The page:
Low Birth Weight in Birth Outcomes: Measures and Data
Why is low birth weight a public health issue?Low birth weight is a risk factor for infant death, and is associated with a higher risk of health problems throughout life, including chronic diseases like asthma and high blood pressure. States and local governments all over the world monitor low birth weight rates as a marker of overall population health and as a marker of disparities between sub-populations.
The cost of caring for low birth weight babies and treating the long term health consequences of low birth weight likely outweigh the costs of prevention, making reduction of low birth weight a sensible and common public health objective. In Washington, the overall singleton (one baby) low birth weight rate has increased since 1990, although the LBW rate has declined for some sub-populations. The Maternal and Child Health Data Report and the Perinatal Indicators Report for Washington Residents provide more detailed statistics on these trends.
How is low birth weight defined and tracked?Low birth weight (LBW) is defined as any live birth under 2500 grams (5 lbs 8 oz). The rate of low birth weight in a population depends on whether the indicator includes or excludes multiple births, and whether the count includes only full-term births or also includes pre-term births. Total LBW usually refers to all live singleton and multiple births under 2500 grams, per 100 live births, including both pre-term babies and term babies that had low weight. By contrast, Environmental Public Health Tracking uses “term LBW” which counts only those babies born at 37 weeks or later, as described in the Query System data notes. LBW indicators are calculated using birth certificate data.
In Washington, the state Department of Health (DOH) Center for Health Statistics collects birth data through the Vital Registration System. The State Registrar reports birth data to CDC National Center for Health Statistics, which maintains files on all births in the United States and its territories. Data are standardized among all jurisdictions and are generally available one year later than state data.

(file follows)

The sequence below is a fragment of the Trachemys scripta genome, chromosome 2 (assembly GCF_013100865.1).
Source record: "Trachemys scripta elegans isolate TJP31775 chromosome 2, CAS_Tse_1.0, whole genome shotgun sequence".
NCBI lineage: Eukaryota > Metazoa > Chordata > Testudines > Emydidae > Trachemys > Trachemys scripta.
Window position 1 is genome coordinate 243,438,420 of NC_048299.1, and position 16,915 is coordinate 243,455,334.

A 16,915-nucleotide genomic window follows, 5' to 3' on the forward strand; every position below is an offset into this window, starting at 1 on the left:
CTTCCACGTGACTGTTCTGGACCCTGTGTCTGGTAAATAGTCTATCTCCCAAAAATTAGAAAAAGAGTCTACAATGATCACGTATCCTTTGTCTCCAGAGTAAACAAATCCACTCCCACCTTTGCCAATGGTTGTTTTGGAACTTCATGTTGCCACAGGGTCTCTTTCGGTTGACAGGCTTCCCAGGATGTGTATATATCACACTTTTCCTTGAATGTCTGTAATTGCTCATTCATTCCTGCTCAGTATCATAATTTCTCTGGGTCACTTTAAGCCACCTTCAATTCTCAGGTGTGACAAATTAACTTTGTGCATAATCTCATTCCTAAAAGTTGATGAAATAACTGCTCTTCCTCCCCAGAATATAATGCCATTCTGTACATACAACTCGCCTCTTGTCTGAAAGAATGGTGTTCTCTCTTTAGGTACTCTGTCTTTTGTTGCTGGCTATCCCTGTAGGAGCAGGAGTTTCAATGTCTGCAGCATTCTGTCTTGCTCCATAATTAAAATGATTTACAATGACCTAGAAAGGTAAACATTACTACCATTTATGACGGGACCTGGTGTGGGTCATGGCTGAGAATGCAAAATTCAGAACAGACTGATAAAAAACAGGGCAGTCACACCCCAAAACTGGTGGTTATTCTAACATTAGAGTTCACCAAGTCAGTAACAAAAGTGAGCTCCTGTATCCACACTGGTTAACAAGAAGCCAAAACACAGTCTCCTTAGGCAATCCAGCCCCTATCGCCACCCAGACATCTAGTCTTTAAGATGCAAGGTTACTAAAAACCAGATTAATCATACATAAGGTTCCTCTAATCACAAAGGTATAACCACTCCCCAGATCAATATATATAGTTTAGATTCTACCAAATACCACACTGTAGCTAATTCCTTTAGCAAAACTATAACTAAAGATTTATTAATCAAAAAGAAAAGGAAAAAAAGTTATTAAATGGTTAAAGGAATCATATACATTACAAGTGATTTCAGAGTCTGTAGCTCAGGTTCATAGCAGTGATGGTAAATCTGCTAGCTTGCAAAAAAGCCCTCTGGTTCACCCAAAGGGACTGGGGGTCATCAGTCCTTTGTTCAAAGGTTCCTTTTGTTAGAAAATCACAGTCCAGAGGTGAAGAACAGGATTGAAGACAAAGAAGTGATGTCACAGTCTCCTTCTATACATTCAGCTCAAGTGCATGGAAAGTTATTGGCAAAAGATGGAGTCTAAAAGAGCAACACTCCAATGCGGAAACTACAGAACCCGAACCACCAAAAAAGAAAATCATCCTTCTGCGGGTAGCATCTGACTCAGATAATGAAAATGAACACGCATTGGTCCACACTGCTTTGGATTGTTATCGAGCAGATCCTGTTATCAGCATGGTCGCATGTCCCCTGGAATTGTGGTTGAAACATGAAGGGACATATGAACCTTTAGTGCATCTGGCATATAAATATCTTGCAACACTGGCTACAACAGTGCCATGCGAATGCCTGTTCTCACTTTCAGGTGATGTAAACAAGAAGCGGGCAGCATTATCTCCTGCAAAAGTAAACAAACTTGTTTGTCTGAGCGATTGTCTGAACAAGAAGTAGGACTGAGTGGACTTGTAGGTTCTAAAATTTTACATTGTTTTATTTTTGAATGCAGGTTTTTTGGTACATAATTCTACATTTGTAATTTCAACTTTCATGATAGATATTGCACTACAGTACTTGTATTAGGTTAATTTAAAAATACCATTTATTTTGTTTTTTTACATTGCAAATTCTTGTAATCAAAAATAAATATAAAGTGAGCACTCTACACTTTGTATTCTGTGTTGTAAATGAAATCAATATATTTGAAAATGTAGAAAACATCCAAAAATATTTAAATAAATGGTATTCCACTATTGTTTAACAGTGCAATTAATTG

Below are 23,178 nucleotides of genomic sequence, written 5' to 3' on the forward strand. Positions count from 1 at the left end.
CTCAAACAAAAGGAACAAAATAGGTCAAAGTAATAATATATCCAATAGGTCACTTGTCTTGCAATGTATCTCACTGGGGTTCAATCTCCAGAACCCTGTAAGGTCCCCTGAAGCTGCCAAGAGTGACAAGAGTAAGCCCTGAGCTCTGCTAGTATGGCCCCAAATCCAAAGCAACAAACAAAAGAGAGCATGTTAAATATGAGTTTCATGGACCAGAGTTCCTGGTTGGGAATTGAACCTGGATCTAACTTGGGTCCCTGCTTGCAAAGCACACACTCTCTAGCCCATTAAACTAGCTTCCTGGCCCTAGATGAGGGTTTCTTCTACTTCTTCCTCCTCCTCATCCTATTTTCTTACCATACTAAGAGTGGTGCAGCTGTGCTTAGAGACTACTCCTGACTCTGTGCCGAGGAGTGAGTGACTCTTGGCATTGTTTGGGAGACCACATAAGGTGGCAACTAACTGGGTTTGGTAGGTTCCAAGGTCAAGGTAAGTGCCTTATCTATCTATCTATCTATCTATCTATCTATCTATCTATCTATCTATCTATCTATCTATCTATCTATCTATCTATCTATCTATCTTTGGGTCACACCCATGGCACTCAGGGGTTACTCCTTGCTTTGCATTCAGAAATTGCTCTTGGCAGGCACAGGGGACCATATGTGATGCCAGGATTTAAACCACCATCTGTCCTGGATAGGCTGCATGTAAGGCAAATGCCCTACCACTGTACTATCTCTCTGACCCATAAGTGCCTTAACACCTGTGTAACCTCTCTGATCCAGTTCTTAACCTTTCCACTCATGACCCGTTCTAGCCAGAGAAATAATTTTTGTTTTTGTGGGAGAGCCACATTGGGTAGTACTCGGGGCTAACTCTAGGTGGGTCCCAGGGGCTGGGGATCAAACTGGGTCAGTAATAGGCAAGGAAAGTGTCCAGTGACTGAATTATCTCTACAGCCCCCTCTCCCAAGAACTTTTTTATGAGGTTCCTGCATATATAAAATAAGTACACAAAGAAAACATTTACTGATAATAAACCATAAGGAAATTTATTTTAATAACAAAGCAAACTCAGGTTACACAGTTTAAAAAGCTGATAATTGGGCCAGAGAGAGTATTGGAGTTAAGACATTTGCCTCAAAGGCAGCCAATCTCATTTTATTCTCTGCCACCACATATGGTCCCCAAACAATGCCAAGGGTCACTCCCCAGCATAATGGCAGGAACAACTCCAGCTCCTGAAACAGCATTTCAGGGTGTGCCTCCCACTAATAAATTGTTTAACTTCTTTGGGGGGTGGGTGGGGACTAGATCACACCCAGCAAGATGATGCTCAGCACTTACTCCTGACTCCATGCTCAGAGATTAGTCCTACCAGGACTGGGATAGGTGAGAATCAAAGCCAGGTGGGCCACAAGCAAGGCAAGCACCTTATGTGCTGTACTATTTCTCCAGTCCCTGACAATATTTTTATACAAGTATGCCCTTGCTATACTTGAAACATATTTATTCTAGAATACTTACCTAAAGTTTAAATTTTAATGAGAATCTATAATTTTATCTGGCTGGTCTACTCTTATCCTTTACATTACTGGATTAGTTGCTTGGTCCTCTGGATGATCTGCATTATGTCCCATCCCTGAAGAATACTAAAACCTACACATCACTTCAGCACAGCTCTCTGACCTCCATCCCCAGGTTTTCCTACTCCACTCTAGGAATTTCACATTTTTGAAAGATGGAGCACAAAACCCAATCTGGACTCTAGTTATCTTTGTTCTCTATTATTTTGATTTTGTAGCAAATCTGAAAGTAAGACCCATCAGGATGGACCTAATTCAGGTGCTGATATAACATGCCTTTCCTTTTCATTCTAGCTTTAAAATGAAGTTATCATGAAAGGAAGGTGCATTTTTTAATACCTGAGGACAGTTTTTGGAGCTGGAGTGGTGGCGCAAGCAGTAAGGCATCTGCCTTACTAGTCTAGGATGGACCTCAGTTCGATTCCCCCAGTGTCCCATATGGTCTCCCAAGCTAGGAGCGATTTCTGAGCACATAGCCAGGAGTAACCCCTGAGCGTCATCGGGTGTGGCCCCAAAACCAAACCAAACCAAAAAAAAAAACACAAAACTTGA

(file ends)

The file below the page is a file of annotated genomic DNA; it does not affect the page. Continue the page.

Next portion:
What is being done to prevent low birth weights? In Washington, the State Department of Health and Department of Social and Health Services (DSHS) work with a variety of partners in the state to carry out programs that work to prevent low birth weight and promote healthy births, including:
These services address issues that promote healthy birth outcomes such as birth spacing, prenatal medical care access, smoking cessation, alcohol and drug use prevention, healthy weight gain, and addressing family violence.
- State Title X Family Planning Program: family planning and women’s health services
- Special Supplemental Nutrition Program for Women, Infants and Children (WIC): breastfeeding support, nutritious foods, education and referrals to preventive services
- First Steps Program: prenatal medical care, Maternity Support Services, Infant Case Management
- Take Charge Program: family planning services for low income men and women
Other Department of Health activities include data surveillance, perinatal quality improvement projects, and development and dissemination of preconception healthy living messages.
More Information on Specific Birth Outcomes